Photon Polarization / Superposition of States

We can ask ourselves what the subject ‘looks like’, at the single-particle level, of polarized light. We know that at the level of wave-mechanics, both plane-polarized and circularly-polarized light are easy to understand: Either way, the dipole-moments are at right angles to the direction of propagation, all the time, even if randomly so. But there also needs to be a particle / photon -based explanation for all the properties of light, in order to satisfy the demands of Quantum Mechanics.

And so a key question could be phrased as, ‘If we pass randomly-polarized light through a simple linear polarizer, which consists of a gel-block, and which absorbs EM vibrations along one disfavored axis, maybe because it has been made ohmic along that axis, why is the maximum intensity of plane-polarized light that comes out, in fact so close to 50% of the intensity, of the randomly-polarized beam that went in?’ Using wave-mechanics, the answer is easy to see, but using particle-physics, the answer is not so obvious.

And one reason fw the answer may not be obvious, is because we might be visualizing each photon, as being plane-polarized at an angle unique to itself. In that case, if the polarizer only transmits light, which is polarized to an extremely pure degree, the number of photons whose plane of polarization lines up with the favored angle perfectly, should be few-to-none. Each photon could then have an angle of polarization, which is not exactly lined up with the axis which the polarizer favors, and would thus be filtered out. And yet, the strength of the electric dipole-moment which comes out of the polarizer, along the disfavored axis, could be close to zero, while the total amount of light that comes out, could be close to 50% of how much light came in.

If each incident photon had been plane-polarized in one random direction, then surely fewer than 50% of them, would have been polarized, in one exact direction.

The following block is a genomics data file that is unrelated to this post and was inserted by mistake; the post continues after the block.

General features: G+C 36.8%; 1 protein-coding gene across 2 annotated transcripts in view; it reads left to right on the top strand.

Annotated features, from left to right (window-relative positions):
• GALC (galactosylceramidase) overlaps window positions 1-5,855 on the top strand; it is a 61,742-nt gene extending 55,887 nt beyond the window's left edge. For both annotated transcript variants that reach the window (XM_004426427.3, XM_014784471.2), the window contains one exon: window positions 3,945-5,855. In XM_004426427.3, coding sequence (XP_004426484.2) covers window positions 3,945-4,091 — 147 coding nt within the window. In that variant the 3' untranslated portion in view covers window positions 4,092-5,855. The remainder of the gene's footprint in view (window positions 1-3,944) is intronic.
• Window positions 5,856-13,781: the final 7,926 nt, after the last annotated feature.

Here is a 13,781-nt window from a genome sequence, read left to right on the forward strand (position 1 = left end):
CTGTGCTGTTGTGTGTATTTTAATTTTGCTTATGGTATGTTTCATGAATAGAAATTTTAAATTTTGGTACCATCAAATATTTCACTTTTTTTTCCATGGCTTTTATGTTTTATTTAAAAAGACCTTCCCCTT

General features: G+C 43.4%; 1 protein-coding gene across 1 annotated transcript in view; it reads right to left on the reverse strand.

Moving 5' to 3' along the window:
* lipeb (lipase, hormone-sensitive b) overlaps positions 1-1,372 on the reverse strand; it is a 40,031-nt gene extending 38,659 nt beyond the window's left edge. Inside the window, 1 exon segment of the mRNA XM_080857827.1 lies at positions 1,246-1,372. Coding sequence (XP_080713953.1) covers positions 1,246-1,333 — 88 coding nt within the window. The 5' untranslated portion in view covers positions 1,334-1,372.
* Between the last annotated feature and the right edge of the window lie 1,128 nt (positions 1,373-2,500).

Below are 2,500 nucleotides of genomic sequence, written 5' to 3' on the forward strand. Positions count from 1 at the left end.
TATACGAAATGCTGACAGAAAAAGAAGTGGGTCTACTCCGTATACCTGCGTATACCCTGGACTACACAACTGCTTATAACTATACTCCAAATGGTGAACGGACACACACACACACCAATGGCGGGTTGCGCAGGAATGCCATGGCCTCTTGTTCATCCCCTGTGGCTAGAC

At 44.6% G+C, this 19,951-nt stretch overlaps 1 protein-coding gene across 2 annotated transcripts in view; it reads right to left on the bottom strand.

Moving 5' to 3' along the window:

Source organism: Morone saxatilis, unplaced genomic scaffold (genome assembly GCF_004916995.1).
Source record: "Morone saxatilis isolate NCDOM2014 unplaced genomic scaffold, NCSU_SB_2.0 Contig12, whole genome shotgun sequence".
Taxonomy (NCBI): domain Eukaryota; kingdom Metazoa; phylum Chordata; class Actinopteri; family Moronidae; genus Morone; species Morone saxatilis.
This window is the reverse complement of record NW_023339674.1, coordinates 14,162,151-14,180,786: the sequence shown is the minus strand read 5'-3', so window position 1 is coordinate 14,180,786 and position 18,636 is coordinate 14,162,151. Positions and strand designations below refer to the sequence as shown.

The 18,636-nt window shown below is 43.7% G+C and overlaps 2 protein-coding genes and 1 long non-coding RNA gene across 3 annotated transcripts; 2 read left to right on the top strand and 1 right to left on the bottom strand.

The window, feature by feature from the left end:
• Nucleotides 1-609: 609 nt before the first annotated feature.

(Updated 04/10/2018 … )

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About Bosons and RF Antennas

Particles in Physics are essentially of two types:

  • Bosons
  • Fermions

Fermions are thought to be particles, that best approximate the intuitive understanding of ‘matter’.

Bosons are harder to understand, because they’re thought to be particles that actually translate a force.

Hence, an Electron is both a Fermion and a Lepton, while a Photon is clearly a Boson.

One of the facts which we know about Electromagnetic Radiation, is that at its longest wavelengths, and thus at its lowest frequencies, it resembles waves the most, while at its shortest wavelengths it strongly resembles particles, and its frequencies are even disregarded.

And so an idle question which some people might ponder, is when given the longest-wavelength form of EM Radiation: Radio-Frequency Waves, how could wave / particle duality still hold? The short answer which I’d have to that question would be, ‘In the photons having a ridiculously high number.’ The energy of one photon is inversely proportional to its wavelength. The wavelengths of visible light range from 400 to 700 nanometers. At the same time, its photon energy is close to 1.2 eV.

I leave it to the reader to compute, if he is operating a shortwave transmitter with a wavelength of 10 meters, what the corresponding photon energy would be ! In any case, practical RF transmitters radiate anywhere from 5 to 5000 Watts. If the effective number of resulting photons is to be computed, then the fact must also be accounted for, that an Ampere-Second is a Coulomb of charge. This will tell us, how many Joules of energy, 1 eV is.

1 J = 1 C ⋅ V = 1 W ⋅ S .

Further, if Electromagnetic Phenomena become very low-frequency, or even D.C. Phenomena, then their photons are thought to take the form of virtual particles.

Dirk